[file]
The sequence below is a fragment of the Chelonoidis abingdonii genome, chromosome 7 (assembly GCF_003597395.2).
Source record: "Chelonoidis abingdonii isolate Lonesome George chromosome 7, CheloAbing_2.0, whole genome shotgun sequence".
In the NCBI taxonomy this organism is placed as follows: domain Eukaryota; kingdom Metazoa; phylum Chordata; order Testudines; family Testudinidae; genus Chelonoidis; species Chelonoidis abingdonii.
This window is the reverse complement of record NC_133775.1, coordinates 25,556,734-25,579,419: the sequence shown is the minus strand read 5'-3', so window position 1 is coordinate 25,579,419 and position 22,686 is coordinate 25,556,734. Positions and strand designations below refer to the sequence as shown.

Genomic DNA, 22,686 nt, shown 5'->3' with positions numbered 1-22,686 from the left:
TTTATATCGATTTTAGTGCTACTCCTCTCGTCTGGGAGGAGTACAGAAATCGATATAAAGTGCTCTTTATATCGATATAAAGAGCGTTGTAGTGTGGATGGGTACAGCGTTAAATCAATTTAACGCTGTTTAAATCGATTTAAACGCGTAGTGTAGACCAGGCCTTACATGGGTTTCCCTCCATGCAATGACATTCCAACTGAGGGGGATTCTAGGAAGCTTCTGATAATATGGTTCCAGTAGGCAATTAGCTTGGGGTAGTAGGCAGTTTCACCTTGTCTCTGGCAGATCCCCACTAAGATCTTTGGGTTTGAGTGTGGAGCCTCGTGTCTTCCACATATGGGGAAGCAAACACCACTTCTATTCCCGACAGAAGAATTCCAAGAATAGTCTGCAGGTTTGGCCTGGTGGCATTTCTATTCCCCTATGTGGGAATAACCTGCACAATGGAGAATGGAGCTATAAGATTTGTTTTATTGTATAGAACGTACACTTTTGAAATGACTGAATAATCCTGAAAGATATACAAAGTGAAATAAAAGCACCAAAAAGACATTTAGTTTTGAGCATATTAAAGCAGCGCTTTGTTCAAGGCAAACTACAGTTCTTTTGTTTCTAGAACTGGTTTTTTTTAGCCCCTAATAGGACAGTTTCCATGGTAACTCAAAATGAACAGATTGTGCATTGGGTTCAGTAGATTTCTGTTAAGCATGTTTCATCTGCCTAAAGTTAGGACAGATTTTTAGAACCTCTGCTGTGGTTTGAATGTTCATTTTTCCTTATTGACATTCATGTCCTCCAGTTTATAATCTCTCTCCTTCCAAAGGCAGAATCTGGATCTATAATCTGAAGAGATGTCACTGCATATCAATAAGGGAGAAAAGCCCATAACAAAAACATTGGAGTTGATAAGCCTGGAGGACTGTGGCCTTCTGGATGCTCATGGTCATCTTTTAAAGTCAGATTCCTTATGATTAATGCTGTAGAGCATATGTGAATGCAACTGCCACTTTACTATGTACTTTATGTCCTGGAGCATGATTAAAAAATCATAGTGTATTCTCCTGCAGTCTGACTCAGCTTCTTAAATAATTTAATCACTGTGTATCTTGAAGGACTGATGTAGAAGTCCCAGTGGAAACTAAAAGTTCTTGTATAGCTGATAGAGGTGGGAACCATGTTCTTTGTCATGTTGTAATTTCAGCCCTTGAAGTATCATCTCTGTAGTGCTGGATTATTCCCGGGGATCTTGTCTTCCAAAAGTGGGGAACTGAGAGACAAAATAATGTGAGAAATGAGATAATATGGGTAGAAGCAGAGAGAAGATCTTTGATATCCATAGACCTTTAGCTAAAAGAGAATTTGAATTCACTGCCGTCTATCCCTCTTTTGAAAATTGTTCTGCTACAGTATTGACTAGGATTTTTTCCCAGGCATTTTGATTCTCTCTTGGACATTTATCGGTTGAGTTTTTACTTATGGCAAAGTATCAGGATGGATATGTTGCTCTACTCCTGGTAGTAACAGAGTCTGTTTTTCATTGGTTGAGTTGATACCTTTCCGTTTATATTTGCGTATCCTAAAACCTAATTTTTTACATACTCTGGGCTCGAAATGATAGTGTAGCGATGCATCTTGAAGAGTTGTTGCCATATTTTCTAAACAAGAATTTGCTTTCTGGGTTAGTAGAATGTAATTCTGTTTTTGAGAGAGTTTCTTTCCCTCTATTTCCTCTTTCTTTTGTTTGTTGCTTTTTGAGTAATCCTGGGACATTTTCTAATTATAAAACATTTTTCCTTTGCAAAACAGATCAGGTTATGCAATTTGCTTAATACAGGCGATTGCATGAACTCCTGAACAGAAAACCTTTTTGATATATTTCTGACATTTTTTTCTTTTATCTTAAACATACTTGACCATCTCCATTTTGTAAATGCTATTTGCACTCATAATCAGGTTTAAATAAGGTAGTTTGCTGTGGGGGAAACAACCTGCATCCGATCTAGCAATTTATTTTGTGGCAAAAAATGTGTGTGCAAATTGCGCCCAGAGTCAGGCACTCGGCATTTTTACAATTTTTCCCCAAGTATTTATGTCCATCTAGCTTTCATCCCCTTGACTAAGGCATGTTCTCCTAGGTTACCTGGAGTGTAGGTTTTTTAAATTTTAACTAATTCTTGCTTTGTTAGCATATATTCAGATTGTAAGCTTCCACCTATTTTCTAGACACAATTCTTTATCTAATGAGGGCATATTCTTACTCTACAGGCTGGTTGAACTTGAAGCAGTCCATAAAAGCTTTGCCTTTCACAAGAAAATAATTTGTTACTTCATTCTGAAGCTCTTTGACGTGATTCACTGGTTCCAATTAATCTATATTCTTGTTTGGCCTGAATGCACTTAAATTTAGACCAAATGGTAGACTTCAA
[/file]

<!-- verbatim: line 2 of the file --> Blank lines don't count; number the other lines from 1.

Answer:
Source record: "Chelonoidis abingdonii isolate Lonesome George chromosome 7, CheloAbing_2.0, whole genome shotgun sequence".